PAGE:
It may be that someone happens to have a matching high inward and outward status, but this is not very common. Shaykh Younis (rahimahullah) used to say that the awliya of today wear suits and ties, in other words they are concealed among everyday people. They do not necessarily wear thobes and have long beards.

It is quite possible that the one you look down on, or despise or even shut the door in their face out of fear that they will attack you because they look so down-trodden, may be most honourable before Allah. Allah Almighty said in Surat Hujarat:

يَا أَيُّهَا النَّاسُ إِنَّا خَلَقْنَاكُمْ مِنْ ذَكَرٍ وَأُنْثَىٰ وَجَعَلْنَاكُمْ شُعُوبًا وَقَبَائِلَ لِتَعَارَفُوا ۚ إِنَّ أَكْرَمَكُمْ عِنْدَ اللَّهِ أَتْقَاكُمْ ۚ إِنَّ اللَّهَ عَلِيمٌ خَبِيرٌ

O humankind! Surely We have created you from a single (pair of) male and female, and made you into tribes and families so that you may know one another (and so build mutuality and co-operative relationships, not so that you may take pride in your differences of race or social rank, and breed enmities). Surely the noblest, most honourable of you in God’s sight is the one best in piety, righteousness, and reverence for God. Surely God is All-Knowing, All-Aware. (49:13)

Thus Allah evaluates people by how much taqwa (obedience) they have and who is best in their conduct and deeds, not by their appearance or wealth.

The power of the awliya

Those who are close to Allah have their duas answered swiftly by Allah. When they ask Him to make something happen, He makes it happen. Is this possible? Yes. Among the companions of the Prophet (peace be on him) there were many of them and he named some of them in his narrations. One of these was Bara bin Malik, the brother of Anas bin Malik, who served the Prophet (peace be on him).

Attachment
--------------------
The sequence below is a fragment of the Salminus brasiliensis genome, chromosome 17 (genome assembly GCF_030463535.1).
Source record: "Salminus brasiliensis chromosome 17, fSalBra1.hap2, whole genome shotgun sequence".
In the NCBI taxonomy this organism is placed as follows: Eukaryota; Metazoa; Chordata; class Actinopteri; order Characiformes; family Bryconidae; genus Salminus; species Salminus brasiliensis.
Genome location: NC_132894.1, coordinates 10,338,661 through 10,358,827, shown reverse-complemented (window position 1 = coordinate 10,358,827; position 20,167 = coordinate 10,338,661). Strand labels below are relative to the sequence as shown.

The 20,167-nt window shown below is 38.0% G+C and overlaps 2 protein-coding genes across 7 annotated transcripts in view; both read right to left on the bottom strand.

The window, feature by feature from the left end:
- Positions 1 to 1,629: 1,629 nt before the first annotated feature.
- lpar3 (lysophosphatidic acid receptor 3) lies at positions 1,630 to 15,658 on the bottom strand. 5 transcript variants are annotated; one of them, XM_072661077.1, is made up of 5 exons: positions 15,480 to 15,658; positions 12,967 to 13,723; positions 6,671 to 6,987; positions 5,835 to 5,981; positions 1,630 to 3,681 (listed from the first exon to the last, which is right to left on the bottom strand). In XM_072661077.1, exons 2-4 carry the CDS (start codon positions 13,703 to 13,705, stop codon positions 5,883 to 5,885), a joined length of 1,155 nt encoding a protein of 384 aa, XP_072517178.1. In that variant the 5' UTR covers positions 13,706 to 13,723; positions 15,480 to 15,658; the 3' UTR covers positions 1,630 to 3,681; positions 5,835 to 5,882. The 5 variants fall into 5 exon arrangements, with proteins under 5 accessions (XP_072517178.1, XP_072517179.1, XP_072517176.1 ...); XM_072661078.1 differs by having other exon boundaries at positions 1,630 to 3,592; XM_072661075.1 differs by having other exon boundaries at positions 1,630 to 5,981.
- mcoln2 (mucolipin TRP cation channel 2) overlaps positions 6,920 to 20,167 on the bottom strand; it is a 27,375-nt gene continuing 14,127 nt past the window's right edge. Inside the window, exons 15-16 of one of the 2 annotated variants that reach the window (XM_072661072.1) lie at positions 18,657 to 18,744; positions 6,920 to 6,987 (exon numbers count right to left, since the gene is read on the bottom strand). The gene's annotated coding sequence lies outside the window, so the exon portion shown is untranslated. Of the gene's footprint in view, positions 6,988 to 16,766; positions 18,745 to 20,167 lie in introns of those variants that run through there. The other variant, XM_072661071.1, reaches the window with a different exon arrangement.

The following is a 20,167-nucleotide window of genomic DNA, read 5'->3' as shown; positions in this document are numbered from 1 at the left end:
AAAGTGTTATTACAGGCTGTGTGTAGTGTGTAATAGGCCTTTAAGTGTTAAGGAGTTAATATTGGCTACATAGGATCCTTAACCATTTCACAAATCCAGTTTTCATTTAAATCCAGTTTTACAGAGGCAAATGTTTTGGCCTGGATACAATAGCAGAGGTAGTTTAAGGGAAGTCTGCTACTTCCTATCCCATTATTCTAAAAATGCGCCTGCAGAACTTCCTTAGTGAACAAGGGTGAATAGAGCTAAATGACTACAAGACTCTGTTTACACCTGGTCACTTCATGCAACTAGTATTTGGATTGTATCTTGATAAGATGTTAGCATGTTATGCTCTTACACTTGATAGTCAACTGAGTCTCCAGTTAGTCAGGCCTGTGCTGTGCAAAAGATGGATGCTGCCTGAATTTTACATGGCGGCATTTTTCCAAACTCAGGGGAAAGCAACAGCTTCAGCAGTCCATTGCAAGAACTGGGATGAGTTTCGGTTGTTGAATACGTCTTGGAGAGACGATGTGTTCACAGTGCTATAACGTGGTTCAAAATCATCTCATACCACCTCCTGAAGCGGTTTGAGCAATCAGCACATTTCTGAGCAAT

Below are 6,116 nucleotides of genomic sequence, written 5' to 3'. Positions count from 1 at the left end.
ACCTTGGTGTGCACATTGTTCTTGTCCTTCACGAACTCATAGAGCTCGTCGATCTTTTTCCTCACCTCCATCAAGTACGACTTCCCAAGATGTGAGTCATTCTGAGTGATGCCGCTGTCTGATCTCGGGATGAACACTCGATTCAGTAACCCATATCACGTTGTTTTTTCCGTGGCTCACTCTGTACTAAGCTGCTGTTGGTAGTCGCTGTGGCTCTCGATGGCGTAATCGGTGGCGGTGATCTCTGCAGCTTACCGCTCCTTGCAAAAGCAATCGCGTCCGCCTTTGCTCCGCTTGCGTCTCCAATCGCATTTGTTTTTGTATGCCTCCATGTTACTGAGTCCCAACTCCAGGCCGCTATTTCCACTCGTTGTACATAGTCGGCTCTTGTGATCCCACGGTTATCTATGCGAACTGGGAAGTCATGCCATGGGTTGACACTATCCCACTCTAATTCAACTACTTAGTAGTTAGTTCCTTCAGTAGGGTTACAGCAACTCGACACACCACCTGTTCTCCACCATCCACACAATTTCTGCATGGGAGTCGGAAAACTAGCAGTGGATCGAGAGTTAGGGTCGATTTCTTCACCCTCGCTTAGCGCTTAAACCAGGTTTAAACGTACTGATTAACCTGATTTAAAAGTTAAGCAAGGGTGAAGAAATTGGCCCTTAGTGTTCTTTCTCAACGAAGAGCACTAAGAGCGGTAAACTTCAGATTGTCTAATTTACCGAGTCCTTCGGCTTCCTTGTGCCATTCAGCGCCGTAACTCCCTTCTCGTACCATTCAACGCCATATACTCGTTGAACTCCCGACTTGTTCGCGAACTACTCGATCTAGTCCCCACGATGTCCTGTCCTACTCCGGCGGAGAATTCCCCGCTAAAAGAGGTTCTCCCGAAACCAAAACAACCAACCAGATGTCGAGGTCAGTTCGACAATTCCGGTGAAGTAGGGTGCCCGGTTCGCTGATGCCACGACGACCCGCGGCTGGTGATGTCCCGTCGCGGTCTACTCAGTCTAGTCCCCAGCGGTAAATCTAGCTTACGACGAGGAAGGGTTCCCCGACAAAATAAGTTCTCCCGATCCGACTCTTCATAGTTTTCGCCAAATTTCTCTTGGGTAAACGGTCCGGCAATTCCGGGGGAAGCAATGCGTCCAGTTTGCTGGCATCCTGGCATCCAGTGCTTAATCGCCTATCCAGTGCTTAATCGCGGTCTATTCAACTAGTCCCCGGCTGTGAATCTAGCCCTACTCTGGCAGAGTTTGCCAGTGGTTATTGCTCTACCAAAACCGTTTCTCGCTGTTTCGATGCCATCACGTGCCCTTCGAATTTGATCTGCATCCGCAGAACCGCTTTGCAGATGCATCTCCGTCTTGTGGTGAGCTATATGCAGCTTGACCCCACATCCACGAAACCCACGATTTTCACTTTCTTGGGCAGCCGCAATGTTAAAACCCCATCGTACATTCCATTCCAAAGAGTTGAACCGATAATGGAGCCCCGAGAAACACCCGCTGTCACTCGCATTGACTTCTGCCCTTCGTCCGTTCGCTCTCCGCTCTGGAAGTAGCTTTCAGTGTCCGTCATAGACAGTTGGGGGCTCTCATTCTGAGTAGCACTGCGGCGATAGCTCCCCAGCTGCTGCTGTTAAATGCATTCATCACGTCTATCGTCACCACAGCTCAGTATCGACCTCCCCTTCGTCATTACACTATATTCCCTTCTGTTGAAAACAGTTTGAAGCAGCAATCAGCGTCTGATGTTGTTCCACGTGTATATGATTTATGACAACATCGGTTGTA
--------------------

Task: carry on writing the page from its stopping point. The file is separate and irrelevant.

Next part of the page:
Bara bin Malik

Bara bin Malik, was a distinguished student of the school of Suffa in ilm and along with his brother served Islam throughout his life. He had a very special status with Allah before being eventually martyred. The Prophet (peace be on him) said:

“There are so many people with dishevelled hair, covered with dust; if they swear by Allah then He shall fulfill it. Among them is Al-Bara bin Malik.”  (Tirmidhi)

Haritha bin Wahb Al-Khuza`I (may Allah be pleased with him) narrated:

I heard the Prophet (ﷺ) saying. “May I tell you of the people of Paradise? Every weak and poor obscure person whom the people look down upon but his oath is fulfilled by Allah when he takes an oath to do something. And may I inform you of the people of the Hell-Fire? They are all those violent, arrogant and stubborn people.” (Bukhari)

Ghazali quoted Ayyub as-Sikhtiyani (66-131 AH/685-748 CE) who said that no one who is truthful wants his status with Allah to be known by people. This means that anyone who has a high status with Allah does not reveal this to others, or advertise it. And hence once should be wary of anyone who claims they or their teachers are from the awliya. Being an awliya is between you and Allah.

Seeking fame

Ghazali says that seeking fame is blameworthy not praiseworthy. It is a slippery slope. In our time, social media has opened the gates to an instant global audience. Youtubers have the potential to reach thousands of people and anyone can upload glittering images of themselves (albeit heavily made-up and filtered). The desire to be admired and liked is much more prevalent and has been fuelled even more by the growth of celebrity culture.

People go to any lengths to get followers. They will take absurd risks and go to extremes to get the ‘best’ selfies. They may even fall off a cliff literally or metaphorically in pursuit of their ultimate selfie. The desire for fame can therefore be fatal.

Why do we crave fame and status?

Ghazali explains that the reason behind craving fame and status is to have the possession of people’s hearts, and to be able to use them. The more praise and likes you get, the more followers you get, the happier you feel, and the more potential you have to earn wealth. Having wealth makes you happy because it enables you to fulfil your desires, and fame makes it easier to acquire wealth. However, wealth disappears and the happiness does not last. 

There is a deeper secret behind our attachment to fame and status, and that is that the status of loftiness is a divine attribute and therefore naturally loved by humans. There is a subtle connection between the soul and the divine.